As this man—one of the strongest men in the world—looked into the television monitor at the faces of the people he loved, tears of gratitude came to his eyes.
In a letter written to his stake president, Rulon Gardner said:
The Lord has given me the chance to work for all my dreams. I feel the Church has helped me to focus and live my life in the ways that have helped me to train and become an Olympic champ. . . . I am blessed . . . to be a member of The Church of Jesus Christ of Latter-day Saints. [Letter to President Val J. Call, Afton Wyoming Stake, 20 October 2000]
Rulon Gardner knows what it means to be grateful.
Gratitude turns a meal into a feast and drudgery into delight. It softens our grief and heightens our pleasure. It turns the simple and common into the memorable and transcendent. It forges bonds of love and fosters loyalty and admiration.
Living in thanksgiving daily is a habit that will enrich our lives and the lives of those we love. But how do we make this part of who we are? May I suggest three things that will help as we strive to live in thanksgiving daily?
First, we must open our eyes.
I agree with Robert Louis Stevenson, who wrote, “The man who forgets to be thankful has fallen asleep in life” (Quotationary, electronic quotation dictionary). Unfortunately, because the beauties of life are so abundant, sometimes we take them for granted.
Our minds have a marvelous capacity to notice the unusual. However, the opposite is true as well: The more often we see the things around us—even the beautiful and wonderful things—the more they become invisible to us.
That is why we often take for granted the beauty of this world: the flowers, the trees, the birds, the clouds—even those we love.
Because we see things so often, we see them less and less.
Those who live in thanksgiving daily, however, have a way of opening their eyes and seeing the wonders and beauties of this world as though seeing them for the first time.
I encourage you to look around you. Notice the people you care about. Notice the beauties of this campus. Notice the fragrance of the flowers and the song of the birds. Notice and give thanks for the blue of the sky, the red of the leaves, and the white of the clouds. Enjoy every sight, every smell, every taste, every sound.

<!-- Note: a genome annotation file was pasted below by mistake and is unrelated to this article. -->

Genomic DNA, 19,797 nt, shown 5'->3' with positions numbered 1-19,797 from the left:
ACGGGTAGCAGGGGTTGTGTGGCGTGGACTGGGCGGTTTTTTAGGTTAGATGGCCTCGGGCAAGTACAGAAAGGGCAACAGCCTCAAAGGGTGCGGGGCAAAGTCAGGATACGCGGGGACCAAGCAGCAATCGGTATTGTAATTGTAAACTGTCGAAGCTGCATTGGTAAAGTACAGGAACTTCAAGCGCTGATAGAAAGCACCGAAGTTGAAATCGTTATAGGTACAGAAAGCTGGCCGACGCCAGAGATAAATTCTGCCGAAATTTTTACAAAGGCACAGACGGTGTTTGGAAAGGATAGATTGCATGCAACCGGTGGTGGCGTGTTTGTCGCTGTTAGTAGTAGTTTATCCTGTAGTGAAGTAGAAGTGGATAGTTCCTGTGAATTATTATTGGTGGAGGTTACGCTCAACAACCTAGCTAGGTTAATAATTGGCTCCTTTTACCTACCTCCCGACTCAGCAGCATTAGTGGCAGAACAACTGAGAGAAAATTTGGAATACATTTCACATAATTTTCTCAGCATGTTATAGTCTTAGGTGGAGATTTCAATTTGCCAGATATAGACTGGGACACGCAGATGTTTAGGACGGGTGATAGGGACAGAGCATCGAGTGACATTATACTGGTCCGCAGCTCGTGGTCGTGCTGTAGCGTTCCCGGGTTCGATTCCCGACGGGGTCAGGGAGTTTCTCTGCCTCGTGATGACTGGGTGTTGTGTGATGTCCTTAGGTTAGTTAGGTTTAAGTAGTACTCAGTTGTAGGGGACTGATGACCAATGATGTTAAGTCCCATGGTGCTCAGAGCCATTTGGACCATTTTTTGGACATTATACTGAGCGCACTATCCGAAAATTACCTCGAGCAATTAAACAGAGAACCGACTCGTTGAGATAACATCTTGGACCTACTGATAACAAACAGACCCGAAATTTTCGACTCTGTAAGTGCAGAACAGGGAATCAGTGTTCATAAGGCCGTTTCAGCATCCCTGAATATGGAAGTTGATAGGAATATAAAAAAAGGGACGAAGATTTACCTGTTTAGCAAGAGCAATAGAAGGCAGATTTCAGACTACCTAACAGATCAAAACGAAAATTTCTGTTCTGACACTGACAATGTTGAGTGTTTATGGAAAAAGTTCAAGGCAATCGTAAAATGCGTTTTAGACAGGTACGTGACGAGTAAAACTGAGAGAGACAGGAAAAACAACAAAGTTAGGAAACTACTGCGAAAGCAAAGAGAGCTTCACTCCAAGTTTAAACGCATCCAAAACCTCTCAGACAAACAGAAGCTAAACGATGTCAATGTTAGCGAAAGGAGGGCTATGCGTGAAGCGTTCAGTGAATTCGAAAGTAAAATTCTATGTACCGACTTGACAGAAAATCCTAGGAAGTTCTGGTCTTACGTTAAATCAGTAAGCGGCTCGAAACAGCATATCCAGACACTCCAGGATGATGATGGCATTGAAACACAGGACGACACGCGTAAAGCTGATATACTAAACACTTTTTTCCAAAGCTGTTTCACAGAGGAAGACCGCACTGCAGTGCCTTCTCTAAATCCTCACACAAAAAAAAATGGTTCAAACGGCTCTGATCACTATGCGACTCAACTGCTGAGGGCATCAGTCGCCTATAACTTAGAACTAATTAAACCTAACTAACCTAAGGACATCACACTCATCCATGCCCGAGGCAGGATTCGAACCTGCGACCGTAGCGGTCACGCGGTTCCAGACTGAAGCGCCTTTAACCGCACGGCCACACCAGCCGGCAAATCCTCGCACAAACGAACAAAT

When we open our eyes and give thanks for the bountiful beauty of this life, we live in thanksgiving daily.
The second thing we can do is open our hearts.
We must let go of the negative emotions that bind our hearts and instead fill our souls with love, faith, and thanksgiving.
Anger, resentment, and bitterness stunt our spiritual growth. Would you bathe in impure water? Then why do we bathe our spirits with negative and bitter thoughts and feelings?
You can cleanse your heart. You don’t have to harbor thoughts and feelings that drag you down and destroy your spirit.
You can repent of uncleanliness. That is the miracle of Christ’s atoning sacrifice. You can become clean. You can cleanse your heart of impurity.
Begin the process today. Repent of those things you should repent of. Drink deeply of the living waters of the gospel. These latter days are a time of great spiritual thirst. Many in the world are searching, often intensely, for a source of refreshment that will quench their yearning for meaning and direction in their lives. The Lord provides the living water that can quench the burning thirst of those whose lives are parched by a drought of truth.